U.S. gold prices extended their gains to five straight sessions on Monday, supported by safe-haven worries that European nation debt issues could widen to other countries.
"Concerns over unresolved debt issues in the monetary union continue to haunt investors," Andrey Kryuchenkov, an analyst at VTB Capital in London, said in a report that was cited on Bloomberg. "A prolonged period of ultra-low currency yields and persistently dovish tone from the Federal Reserve will likely be supportive" for gold, he said.
August gold prices gained $7.60, or 0.5 percent, to close at $1,549.20 an ounce on the Comex in New York. Gold touched a low of $1,542.10 and a high of $1,557.60 — its highest level since June 22.
"The latest in data from the CFTC indicates that net speculative length in gold contracts fell once again last week; albeit less sharply than it did in the prior week," noted Jon Nadler, Senior Analyst at Kitco Metals Inc., in his daily "In The Lead" precious metal article. "Nearly 24 tonnes of longs’ worth of positions evaporated last week despite a 4% weekly gain in the yellow metal. (See prior week bullion gains.) Analysts at Standard Bank (SA) caution that they are ‘beware of the build-up of speculative short positions [in gold]’."
Silver prices for September delivery settled down 84.5 cents, or 2.3 percent, to $35.698 an ounce. Silver traded between $35.540 and $36.950.
Nadler also wrote that: "Silver’s short positions declined to 754.7 tonnes and it appears to point to the fact that (also in Standard Bank’s opinion) players are possibly “ignoring the market’s bearish attitude.” As for the players’ positioning in platinum, SB notes that a further, modest increase in short platinum positions last week “shows a speculative market decidedly bearish on Pt, which leaves the metal vulnerable.” The same however cannot be said about palladium; its long positioning remains robust and is underscoring the fact that “investors are more confident about Pd’s prospects than those of platinum.”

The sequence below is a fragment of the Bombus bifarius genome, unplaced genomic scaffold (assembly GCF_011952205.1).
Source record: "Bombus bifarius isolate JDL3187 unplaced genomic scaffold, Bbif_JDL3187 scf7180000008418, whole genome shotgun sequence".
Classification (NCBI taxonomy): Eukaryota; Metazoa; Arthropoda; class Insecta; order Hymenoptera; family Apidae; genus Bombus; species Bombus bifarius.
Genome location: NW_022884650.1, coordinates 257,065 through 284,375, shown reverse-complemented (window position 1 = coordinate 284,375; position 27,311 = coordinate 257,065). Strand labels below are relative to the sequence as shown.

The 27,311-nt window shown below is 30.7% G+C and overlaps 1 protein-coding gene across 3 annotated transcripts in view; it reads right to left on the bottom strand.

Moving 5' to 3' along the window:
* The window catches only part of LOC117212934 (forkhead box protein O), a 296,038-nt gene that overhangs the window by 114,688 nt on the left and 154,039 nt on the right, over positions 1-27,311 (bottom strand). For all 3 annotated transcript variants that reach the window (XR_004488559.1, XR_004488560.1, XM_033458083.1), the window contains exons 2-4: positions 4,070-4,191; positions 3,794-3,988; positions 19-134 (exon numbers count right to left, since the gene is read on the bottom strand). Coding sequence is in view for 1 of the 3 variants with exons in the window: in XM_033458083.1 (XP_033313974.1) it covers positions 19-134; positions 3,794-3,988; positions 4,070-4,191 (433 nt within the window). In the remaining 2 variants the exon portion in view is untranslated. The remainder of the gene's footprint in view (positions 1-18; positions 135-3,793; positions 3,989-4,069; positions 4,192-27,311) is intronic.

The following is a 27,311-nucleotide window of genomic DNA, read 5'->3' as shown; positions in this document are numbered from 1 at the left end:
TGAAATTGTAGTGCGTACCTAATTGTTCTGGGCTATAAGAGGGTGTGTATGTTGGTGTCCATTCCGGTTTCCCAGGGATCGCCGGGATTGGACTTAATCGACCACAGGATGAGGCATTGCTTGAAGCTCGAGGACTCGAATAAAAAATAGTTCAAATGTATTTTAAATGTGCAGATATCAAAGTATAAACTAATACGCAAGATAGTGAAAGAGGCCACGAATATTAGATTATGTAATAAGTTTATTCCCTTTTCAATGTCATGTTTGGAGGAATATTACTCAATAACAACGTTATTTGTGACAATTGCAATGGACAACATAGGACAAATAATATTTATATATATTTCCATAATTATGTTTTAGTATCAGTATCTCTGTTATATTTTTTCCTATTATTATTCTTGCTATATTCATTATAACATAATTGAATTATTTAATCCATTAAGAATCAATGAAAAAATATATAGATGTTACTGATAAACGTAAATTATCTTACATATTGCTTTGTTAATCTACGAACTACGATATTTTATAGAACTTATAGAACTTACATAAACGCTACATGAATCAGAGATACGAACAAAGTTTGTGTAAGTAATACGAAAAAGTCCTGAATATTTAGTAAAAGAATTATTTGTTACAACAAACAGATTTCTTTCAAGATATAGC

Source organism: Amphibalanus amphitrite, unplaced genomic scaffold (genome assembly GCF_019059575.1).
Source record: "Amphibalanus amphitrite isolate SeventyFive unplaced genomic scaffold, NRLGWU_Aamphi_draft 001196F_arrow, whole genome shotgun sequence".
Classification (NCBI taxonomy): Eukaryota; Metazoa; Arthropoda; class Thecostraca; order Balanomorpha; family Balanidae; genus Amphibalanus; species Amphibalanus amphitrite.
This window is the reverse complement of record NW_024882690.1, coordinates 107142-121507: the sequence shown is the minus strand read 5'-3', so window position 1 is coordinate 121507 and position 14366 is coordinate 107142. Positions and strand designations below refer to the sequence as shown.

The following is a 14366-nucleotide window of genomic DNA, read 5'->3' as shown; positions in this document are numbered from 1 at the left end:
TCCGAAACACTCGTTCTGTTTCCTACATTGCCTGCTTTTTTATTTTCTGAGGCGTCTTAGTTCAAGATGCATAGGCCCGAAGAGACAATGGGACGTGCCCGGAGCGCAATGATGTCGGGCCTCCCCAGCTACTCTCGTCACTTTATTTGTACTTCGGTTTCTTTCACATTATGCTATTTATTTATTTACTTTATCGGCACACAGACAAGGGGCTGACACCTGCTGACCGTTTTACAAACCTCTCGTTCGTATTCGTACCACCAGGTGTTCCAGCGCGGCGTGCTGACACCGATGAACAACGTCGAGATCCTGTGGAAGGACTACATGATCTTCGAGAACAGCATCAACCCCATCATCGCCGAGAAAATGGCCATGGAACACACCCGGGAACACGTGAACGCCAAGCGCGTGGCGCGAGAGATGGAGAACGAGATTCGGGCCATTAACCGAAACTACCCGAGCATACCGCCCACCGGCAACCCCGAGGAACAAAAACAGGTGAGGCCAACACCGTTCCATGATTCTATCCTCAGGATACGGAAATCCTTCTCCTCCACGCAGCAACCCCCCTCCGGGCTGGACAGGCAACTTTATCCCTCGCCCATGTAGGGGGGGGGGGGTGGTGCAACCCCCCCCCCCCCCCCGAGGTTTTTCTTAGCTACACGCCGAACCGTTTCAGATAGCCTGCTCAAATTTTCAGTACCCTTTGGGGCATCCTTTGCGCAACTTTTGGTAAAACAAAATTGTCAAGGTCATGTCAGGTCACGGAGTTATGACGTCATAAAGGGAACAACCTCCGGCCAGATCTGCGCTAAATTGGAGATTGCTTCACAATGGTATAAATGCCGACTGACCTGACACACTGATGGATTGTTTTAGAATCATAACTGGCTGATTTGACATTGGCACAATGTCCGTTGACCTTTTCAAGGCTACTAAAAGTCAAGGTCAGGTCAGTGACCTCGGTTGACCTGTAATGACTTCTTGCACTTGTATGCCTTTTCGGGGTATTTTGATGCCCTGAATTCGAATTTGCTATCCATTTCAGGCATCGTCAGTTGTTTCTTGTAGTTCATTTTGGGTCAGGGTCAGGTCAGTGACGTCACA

Platinum prices for October delivery declined $5.10, or 0.3 percent, to close at $1,728.30 an ounce. They ranged between $1,726.10 and $1,740.80.
Palladium prices for September delivery ended at $767.45 an ounce, dropping $11.50 or 1.5 percent. Palladium traded from $765.00 to $776.75.
London bullion prices were mixed as well. When comparing London Fix prices on Monday (PM) from those on Friday (PM), gold rose $14.00 to $1,555.50 an ounce, silver advanced 8.0 cents at $36.360 an ounce, platinum declined $9.00 to $1,731.00 an ounce, and palladium declined $6.00 at $770.00 an ounce.
United States Mint reported bullion gains on Monday were limited to the one-ounce gold and silver coins. From highest to lowest, the Silver Eagle rose 363,500, the Gold Eagle advanced 2,500 and the Gold Buffalo rose 500. The latest available bullion coin sales figures are provided in the table below:
|US Mint 2011 Bullion Coin Sales|
|Gold Eagle Coin (1 oz.)||2,500||13,500||521,000|
|Gold Eagle Coin (1/2 oz.)||0||1,000||56,000|
|Gold Eagle Coin (1/4 oz.)||0||0||64,000|
|Gold Eagle Coin (1/10 oz.)||0||5,000||255,000|
|Gold Buffalo Coin (1 oz.)||500||2,500||82,000|
|Silver Eagle (1 oz.)||363.5K||1.1135M||23.417M|
|ATB Silver Bullion (5 oz.)*||0||0||326,800|
*America the Beautiful (ATB) Silver bullion coin sales figures are not published by the United States Mint daily. The current year-to-date figure has an "as of date" of July 5.